Editor’s note: On May 13, David Cox, National President of the AFGE, and Witold Skwiercznyski, President of the AFGE Council of SSA Field Operations, sent the following letter to US Senators and Representatives.
With the publication by SSA of its Vision 2025, it is quite clear that the agency either has no plans for SSA field offices, or that they do, and do not want to talk about them. In a 10,000 word document describing the future of the agency, there are exactly two mentions of SSA field offices – neither one providing any insight into the agency’s plans for serving the public. This is true despite the fact that almost 50 percent of SSA employees work in field offices.
At the same time, the document is absolutely clear and unambiguous on its plans for utilization of the internet and other technology based mediums to provide service. It begins with the statement that MySSA will be the gateway to Social Security. Historically, local Social Security offices have been the face of and gateway to the Program. Removing a trained staff person, capable of answering questions and providing options a computer cannot, would be a major policy shift for SSA and it needs to be examined closely before moving forward. Certainly, the internet and other technologies have their place in serving the public and should be available for those who want to use them, but Americans have paid for personal service, locally based in a field office, and overwhelmingly they support its continuation and even expansion.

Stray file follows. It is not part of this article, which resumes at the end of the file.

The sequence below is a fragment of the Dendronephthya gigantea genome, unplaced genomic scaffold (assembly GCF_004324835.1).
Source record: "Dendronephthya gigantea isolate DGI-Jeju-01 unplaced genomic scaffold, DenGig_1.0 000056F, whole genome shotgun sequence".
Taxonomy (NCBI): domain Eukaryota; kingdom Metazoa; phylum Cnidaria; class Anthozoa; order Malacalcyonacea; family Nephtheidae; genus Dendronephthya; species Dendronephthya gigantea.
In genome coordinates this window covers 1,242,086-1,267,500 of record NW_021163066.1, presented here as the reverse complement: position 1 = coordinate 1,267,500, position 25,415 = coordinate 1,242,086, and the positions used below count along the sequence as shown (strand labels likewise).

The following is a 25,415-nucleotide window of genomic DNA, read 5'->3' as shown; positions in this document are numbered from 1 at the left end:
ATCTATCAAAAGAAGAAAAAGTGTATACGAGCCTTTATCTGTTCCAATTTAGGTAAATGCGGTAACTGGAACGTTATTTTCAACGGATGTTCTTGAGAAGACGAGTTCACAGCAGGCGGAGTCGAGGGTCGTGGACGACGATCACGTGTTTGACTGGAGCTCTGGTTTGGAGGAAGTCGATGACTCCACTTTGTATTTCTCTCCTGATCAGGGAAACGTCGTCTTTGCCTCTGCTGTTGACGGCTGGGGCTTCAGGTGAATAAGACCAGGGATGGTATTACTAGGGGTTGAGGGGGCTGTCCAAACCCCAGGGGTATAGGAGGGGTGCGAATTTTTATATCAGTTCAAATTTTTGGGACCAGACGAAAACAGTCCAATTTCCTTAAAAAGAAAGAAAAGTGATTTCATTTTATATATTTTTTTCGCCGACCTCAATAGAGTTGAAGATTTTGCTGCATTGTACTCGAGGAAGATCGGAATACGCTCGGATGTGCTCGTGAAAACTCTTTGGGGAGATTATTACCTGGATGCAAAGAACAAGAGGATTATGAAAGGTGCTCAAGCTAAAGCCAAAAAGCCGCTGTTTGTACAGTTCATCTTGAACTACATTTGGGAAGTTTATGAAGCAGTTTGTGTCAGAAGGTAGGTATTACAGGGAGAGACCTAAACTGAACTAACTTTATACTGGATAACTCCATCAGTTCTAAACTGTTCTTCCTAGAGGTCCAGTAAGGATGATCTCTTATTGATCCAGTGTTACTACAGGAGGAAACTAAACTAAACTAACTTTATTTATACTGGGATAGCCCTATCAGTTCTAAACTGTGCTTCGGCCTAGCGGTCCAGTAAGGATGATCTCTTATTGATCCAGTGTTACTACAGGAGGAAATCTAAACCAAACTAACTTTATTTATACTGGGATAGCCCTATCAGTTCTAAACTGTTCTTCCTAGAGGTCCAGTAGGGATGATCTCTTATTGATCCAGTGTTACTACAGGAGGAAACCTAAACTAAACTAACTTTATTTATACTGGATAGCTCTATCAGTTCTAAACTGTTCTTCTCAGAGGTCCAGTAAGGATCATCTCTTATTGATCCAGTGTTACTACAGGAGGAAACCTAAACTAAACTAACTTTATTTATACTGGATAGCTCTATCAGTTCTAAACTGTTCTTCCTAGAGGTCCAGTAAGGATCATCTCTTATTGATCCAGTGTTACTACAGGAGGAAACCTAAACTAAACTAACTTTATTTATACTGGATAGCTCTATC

The reason SSA gives for this fundamental shift in the way it will operate in the future is the public demand for service in this manner. Yet a November, 2014 Public Policy Poll shows 86 percent of Americans want as many or more field offices in the future. Only 11 percent want to use the Internet or mail to request a replacement Social Security Card. When it came to filing for benefits, just 13 percent of respondents said they wanted to file for retirement online.
Even among people under 30, who are among the most computer literate, that number was only 4 percent.
If SSA has a secret plan to eliminate all or most of the field offices, Congress, the public and the employees deserve to know about it. If they do not, then the agency should be asked to provide some insight into the role of these community offices in the future. It is a reasonable question and it should be put to the agency before this process is allowed to continue. In addition, the agency should be asked about its recent decision to change the definition of “face to face service” to include internet use. Documents accompanying the Vision 2025 plan state “Moving forward we will expand our definition of face-to-face service to include virtual options like video and other online delivery tools.”
We urge you to ask Acting Commissioner Colvin why field offices were not discussed in the Vision 2025 document and what role she sees them playing in 2025. If you support the field office network as strongly as your constitiuents do, please help us clarify this critical issue. Thank you.